For the first time in 12 years Singapore’s Urban Redevelopment Authority (URA) has declined to award a land plot offered under the government’s land sale programme, brushing aside the sole bid from a GuocoLand-led consortium for a site in the city-state’s Marina South area as “too low.”
Malaysia’s GuocoLand, together with its Singapore cousins at Hong Leong Holdings and Hong Leong’s TID Residential tie-up with Japan’s Mitsui Fudosan had bid S$770.5 million ($574 million) for the 1.73-hectare (4.3-acre) Marina Gardens Crescent site in a tender which closed last month.
With that offer, which was equivalent to S$984 per square foot of built area, falling 30 percent short of the price fetched in July for the adjacent Marina Gardens Lane site, the URA has now put the Marina Gardens Crescent project on its reserve list for the first half of this year, where interested developers may, “submit applications for the sale of the site with a minimum price that is acceptable to the government.”
Despite this being the first instance of a failed URA sale since 2011, analysts had predicted the collapse of the tender, considering the low price and the prime location of the site in Singapore’s central business district.
High-End Housing Loses Momentum
The 99-year leasehold Marina Gardens Crescent plot is approved for development of up to 782,978 square feet (72,741 square metres), comprising 775 condos, 64,580 square feet of retail space, and at least 5,380 square feet of floor area for a childcare centre.
With its potential to be linked to an MRT station, and its status as only the second plot to go on sale in the Marina South precinct, the Marina Crescent site had been considered one of the highest-profile parcels in the URA’s current government land sale programme.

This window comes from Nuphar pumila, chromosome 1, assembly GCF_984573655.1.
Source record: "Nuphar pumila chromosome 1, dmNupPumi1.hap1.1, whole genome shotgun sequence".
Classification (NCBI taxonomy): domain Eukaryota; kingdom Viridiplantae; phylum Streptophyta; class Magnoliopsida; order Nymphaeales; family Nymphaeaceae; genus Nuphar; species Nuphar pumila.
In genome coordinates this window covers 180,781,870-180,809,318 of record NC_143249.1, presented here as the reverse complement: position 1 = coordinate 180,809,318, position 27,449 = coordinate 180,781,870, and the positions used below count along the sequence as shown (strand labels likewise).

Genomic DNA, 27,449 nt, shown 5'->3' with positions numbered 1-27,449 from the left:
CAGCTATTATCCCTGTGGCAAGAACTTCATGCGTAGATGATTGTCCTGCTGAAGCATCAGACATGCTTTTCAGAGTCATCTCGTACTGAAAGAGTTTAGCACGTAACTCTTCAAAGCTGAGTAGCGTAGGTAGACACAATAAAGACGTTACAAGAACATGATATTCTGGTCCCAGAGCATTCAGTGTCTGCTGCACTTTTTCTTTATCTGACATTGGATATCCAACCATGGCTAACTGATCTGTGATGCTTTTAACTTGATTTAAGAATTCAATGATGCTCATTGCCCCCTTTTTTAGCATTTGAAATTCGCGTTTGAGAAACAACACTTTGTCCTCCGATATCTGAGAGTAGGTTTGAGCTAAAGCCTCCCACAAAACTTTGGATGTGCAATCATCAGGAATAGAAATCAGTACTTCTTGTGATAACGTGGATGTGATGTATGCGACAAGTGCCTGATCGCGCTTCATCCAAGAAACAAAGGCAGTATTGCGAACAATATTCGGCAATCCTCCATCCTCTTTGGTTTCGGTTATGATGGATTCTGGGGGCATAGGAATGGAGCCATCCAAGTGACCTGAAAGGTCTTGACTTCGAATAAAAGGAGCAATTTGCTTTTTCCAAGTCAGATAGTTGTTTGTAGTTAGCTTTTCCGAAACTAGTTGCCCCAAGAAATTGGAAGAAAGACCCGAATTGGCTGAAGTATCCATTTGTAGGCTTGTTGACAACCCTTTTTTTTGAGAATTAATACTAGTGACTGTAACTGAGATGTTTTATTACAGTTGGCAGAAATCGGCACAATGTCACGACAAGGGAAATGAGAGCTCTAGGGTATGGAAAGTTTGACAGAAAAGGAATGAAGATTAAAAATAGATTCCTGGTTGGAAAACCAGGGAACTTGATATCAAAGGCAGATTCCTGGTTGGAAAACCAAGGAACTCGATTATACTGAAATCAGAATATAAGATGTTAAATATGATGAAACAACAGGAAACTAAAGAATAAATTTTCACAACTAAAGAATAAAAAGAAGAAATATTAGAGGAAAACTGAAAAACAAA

The last time that the URA had cancelled a state land tender was in November 2011 when it declined to award a commercial site in Paya Lebar to the sole bidder, UOL Group and its Singapore Land subsidiary.
For the Marina Gardens Crescent site, Wong Siew Ying, head of research and content at Propnex Realty, said her firm does not see the project going back on the market soon given the current market for luxury homes in the city centre.
“In view of the supply of upcoming new homes in the area, we think the site may not be triggered [for sale] so soon,” said Wong. “The adjacent Marina Gardens Lane GLS site can yield an estimated 790 new homes.. [and] there are a couple of developments in the city that have not been launched for sale. The ample supply may weigh on developers’ confidence for residential development sites in the city.”
GuocoLand, Hong Leong and Mitsui had not commented on the change in status of the tender by the time of publication.
Media Circle Site Awarded
Wong said Singapore’s additional buyer’s stamp duty for foreigners, which increased to 60 percent from 30 percent in April of last year, as well as the lack of schools in Marina South, may have tempered demand for high-end homes in the area.
In the same announcement on Thursday, the URA awarded a site in Queenstown’s One-North area to the highest bidder, a joint venture between China’s Qingjian Group and Forsea Residence, a Singapore-based firm backed by Chinese state-run construction giant CCCC.
The JV had offered S$395.3 million for the mixed-use residential and commercial plot, which works out to S$1,191 per square foot of gross floor area, or 21 percent more than the rejected Marina South bid.